“Unfortunately, what they are getting is a sad replay of Jimmy Carter’s bungling at a moment when the United States needs the backbone and courage of a Ronald Reagan. In his dealings with the Kremlin, as in his dealings with the rest of the world, President Obama has demonstrated breathtaking weakness — and given the word ‘flexibility’ a new and ominous meaning.”

And so it has come to pass. “I have always depended on the kindness of strangers,” says Blanche DuBois in A Streetcar Named Desire. President Obama now finds himself in a position where he must depend on the kindness of strangers, like Vladimir Putin. But that strategy didn’t work out very well for Blanche DuBois.


Obama and that Chamberlain feeling

Thursday, 12 September, 2013 1 Comment

Sir Henry “Chips” Channon was an American-born British Conservative politician, author and chronicler. Here’s his diary entry from 12 September 1938:

Chamberlain “Towards the end of the Banquet came the news, the great world-stirring news, that Neville [Chamberlain], on his own initiative, seeing war coming closer and closer, had telegrapher to Hitler that he wanted to see him, and asked him to name an immediate rendezvous. The German Government, surprised and flattered, had instantly accepted and so Neville, at the age of 69, for the first time in his life, gets into an aeroplane tomorrow morning and flies to Berchtesgaden! It is one of the finest, most inspiring acts of all history. The company rose to their feet electrified, as all the world must be, and drank his health. History must be ransacked to find a parallel.

Of course a way out will now be found. Neville by his imagination and practical good sense, has saved the world. I am staggered.”

A year later, the situation was very different. No way out had been found, the world had not been saved and the name of Neville Chamberlain became eternally synonymous with that dreadful term, appeasement.

“I believe it is peace for our time,” said the hapless Chamberlain upon his return from the despot’s Alpine eyrie, and one could not but feel a shiver of déjà vu while listening to the awful speech delivered by President Obama on Tuesday night. Here was a leader who casually drew a red line in the sand, and then found he had to do something about it. Faced with a humiliating defeat in Congress, he has now decided to let the Russians, steadfast allies of Assad, set the agenda on the international stage. And he admitted all this with an air of boredom. “It is hard to believe such a chill man has such warm feelings about the sad end of strangers far away,” wrote Peggy Noonan. “I think this has been one of his big unspoken problems in the selling of his Syria policy.” With her “sad end of strangers far away,” Noonan was deliberately echoing Chamberlain, who said: “How horrible, fantastic, incredible it is that we should be digging trenches and trying on gas-masks here because of a quarrel in a far away country between people of whom we know nothing.”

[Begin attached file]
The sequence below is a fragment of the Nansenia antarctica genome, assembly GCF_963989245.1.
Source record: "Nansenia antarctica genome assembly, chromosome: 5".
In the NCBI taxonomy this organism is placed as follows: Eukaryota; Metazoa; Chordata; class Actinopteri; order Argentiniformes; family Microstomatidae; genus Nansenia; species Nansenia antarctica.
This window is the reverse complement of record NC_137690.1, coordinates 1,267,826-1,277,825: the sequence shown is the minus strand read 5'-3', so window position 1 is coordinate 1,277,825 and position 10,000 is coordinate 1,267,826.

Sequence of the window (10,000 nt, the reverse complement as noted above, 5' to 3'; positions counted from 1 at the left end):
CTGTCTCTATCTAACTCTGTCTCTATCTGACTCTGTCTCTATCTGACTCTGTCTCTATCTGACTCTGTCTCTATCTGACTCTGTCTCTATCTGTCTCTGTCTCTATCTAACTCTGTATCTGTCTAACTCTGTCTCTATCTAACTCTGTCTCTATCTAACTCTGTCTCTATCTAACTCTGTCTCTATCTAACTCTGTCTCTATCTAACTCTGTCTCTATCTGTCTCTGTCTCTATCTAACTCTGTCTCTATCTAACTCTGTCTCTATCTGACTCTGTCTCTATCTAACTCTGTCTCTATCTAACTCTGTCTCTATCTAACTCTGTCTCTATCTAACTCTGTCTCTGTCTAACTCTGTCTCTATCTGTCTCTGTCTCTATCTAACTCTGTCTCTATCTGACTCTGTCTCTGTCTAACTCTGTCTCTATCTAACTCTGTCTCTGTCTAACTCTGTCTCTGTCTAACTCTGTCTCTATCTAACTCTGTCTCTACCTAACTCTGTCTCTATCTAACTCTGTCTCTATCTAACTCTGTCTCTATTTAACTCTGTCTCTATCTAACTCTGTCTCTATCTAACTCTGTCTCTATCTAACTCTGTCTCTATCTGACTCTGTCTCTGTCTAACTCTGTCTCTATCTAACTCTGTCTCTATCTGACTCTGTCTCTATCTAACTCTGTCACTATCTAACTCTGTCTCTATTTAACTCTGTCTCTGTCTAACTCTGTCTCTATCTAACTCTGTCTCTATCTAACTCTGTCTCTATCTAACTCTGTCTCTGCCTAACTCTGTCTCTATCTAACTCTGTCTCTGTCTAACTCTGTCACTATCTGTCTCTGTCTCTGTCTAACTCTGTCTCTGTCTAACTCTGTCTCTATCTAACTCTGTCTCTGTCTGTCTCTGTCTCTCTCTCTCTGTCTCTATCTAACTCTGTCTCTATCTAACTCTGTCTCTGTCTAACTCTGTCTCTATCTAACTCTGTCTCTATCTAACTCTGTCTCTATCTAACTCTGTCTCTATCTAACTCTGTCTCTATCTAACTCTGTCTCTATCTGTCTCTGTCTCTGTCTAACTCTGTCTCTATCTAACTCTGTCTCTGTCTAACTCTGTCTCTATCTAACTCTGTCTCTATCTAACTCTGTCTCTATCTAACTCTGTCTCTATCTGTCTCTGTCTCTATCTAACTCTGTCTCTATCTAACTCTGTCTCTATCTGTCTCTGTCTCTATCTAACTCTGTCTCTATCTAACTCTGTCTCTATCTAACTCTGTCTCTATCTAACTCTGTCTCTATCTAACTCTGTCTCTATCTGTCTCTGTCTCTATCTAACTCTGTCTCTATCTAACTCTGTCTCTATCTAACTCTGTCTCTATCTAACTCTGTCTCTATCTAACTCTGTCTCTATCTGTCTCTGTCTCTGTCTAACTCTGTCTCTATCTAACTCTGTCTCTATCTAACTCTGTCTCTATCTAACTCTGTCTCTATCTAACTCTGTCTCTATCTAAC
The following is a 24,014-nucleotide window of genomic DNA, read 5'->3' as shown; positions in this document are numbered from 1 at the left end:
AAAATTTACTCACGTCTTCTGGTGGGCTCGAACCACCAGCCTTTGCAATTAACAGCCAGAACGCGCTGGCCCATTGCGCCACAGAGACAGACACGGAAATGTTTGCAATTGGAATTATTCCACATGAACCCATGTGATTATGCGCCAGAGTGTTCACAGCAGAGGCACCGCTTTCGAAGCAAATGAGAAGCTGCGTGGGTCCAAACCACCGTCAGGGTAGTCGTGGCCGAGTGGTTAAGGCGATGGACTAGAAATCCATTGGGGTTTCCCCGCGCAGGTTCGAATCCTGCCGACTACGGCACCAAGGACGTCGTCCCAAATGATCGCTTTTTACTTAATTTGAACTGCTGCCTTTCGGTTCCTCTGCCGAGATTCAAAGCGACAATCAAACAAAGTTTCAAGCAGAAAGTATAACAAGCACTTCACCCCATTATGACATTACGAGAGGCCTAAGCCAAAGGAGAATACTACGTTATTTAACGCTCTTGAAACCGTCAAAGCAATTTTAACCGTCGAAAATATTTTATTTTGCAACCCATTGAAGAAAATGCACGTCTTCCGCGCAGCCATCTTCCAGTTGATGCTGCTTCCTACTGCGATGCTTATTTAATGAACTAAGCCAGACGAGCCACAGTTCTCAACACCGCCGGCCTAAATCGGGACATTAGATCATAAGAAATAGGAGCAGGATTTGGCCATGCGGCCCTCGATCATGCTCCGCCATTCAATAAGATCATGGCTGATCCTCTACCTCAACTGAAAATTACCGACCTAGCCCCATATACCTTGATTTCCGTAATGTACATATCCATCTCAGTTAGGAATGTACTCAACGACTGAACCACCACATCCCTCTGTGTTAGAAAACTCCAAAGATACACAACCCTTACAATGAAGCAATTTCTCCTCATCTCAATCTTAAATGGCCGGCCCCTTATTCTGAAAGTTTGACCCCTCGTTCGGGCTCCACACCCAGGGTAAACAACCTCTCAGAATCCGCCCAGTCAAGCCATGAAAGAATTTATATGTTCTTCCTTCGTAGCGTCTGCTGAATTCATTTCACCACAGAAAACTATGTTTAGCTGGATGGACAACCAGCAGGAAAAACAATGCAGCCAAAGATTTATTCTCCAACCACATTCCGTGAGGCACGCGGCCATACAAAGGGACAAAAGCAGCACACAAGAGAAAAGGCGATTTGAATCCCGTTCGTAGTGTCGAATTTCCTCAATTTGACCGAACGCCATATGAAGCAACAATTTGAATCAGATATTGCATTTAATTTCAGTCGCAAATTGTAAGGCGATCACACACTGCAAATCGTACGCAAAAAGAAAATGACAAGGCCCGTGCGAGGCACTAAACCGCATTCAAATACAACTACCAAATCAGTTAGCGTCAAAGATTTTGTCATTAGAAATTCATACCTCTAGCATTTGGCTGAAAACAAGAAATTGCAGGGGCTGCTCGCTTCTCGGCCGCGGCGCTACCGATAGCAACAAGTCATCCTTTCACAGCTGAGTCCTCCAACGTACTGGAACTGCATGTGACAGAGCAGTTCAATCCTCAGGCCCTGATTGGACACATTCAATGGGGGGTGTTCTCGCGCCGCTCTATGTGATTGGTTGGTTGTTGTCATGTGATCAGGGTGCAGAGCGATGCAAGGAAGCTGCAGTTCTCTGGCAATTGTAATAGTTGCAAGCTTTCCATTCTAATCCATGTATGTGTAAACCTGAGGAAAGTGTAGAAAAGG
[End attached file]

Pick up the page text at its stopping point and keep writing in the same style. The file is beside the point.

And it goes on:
Knowing that the US president will grasp at any straw to avoid taking military action against Damascus, Vladimir Putin, now writing op-eds for the New York Times, is thrashing Obama in this global PR game. Having presented Obama with the meaningless option of weapons inspection, Russia has saved Syria from immediate attack and ensured that Assad can continue merrily upon his murderous way. It’s all very Chamberlain like.


Rotten Russia: Snowden in; Altunin out

Thursday, 29 August, 2013 0 Comments

In his devastating New Yorker takedown of the traitorous Edward Snowden on 10 June, Jeffrey Toobin wrote: “Snowden fled to Hong Kong when he knew publication of his leaks was imminent… As a result, all of Snowden’s secrets may wind up in the hands of the Chinese government — which has no commitment at all to free speech or the right to political dissent. And that makes Snowden a hero?” But worse was to come. Snowden went from one ghastly tyranny to another: Russia. And there he found asylum at the hands of the tender Vladimir Putin.

That’s the same Putin who was depicted this week by the Russian artist Konstantin Altunin wearing women’s undies and fondly arranging the hair of Prime Minister Dmitry Medvedev. For this “crime”, the Russian authorities removed four of Altunin’s satirical depictions of Russian politicians from St Petersburg’s Museum of Power and shut down the exhibition. Konstantin Altunin has fled Russia and is said to be seeking asylum in France. Meanwhile, in a perverse gesture of solidarity with the quisling Snowden, a group of cretinous German academics, the Vereinigung Deutscher Wissenschaftler, has decided to award him its “Whistleblower 2013” prize and €3,000. The real hero in this rotten Russia-centred drama, however, is Konstantin Altunin.

Putin on the style


The horror of Putin’s realm

Friday, 19 July, 2013 1 Comment

While the American traitor Edward Snowden eagerly seeks political asylum in Russia, the real face of Vladimir Putin’s police state has been exposed by the show-trial of protest leader Alexei Navalny. Yesterday, thousands took to the streets following his conviction on embezzlement charges. Navalny — a vocal critic of Putin — had denied the charges, saying the trial was politically motivated.

Scuffles broke in Moscow, St Petersburg and other cities in protests that continued late into the evening. Reports said dozens were detained by police.

That most useful site, The Interpreter, which translates important articles from Russian, offers Navalny’s last and very emotional blog post before yesterday’s sentencing. In it, he appeals to every single person in the country, with the exception, perhaps, of Edward Snowden. From “Before the sentence…“, a snippet: “No one is in a position to resist stronger than you. It is your duty to the rest, if you realize it; it is the sort of thing that it is impossible to delegate to someone else. There is no one else, except you. If you are reading this, then you are in fact the resistance.”